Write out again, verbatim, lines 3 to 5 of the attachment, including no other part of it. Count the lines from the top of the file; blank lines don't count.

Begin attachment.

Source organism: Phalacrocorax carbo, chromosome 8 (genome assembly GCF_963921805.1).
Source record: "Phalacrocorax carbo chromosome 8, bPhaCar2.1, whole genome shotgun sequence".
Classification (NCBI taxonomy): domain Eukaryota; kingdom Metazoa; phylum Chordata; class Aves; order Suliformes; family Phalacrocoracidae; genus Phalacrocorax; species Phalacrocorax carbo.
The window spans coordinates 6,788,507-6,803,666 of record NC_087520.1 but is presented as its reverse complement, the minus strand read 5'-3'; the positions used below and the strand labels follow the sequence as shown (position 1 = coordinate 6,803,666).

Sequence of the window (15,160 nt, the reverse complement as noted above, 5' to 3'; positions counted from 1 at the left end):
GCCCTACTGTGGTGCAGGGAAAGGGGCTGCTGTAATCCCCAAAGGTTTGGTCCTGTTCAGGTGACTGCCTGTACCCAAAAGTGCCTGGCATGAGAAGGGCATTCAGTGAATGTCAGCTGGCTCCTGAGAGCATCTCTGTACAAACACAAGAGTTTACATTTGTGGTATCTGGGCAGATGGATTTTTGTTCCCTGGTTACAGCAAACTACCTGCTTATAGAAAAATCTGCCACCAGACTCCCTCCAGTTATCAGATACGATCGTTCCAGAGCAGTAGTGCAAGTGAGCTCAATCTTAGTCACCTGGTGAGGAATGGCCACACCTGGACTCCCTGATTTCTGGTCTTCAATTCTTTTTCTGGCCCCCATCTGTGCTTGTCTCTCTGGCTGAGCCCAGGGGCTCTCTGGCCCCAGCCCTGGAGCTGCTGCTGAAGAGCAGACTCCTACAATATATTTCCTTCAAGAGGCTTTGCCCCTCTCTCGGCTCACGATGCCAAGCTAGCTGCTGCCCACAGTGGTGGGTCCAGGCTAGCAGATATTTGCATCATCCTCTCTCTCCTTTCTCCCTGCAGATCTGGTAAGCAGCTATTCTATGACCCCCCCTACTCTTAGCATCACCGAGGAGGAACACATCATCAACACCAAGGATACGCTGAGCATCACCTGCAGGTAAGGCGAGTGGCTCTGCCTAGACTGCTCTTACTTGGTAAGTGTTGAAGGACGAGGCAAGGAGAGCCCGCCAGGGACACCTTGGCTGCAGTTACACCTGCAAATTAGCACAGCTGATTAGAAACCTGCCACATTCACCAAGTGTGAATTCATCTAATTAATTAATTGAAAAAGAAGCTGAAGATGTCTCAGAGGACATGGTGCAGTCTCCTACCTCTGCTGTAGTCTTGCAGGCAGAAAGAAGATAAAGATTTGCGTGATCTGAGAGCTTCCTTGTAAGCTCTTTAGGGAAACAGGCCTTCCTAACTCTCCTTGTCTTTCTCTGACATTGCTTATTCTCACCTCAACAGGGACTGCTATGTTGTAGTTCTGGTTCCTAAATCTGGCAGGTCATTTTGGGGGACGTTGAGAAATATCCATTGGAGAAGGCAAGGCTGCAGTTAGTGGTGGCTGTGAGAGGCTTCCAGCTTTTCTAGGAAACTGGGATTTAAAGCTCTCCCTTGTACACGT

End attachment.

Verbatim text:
Classification (NCBI taxonomy): domain Eukaryota; kingdom Metazoa; phylum Chordata; class Aves; order Suliformes; family Phalacrocoracidae; genus Phalacrocorax; species Phalacrocorax carbo.
The window spans coordinates 6,788,507-6,803,666 of record NC_087520.1 but is presented as its reverse complement, the minus strand read 5'-3'; the positions used below and the strand labels follow the sequence as shown (position 1 = coordinate 6,803,666).

Sequence of the window (15,160 nt, the reverse complement as noted above, 5' to 3'; positions counted from 1 at the left end):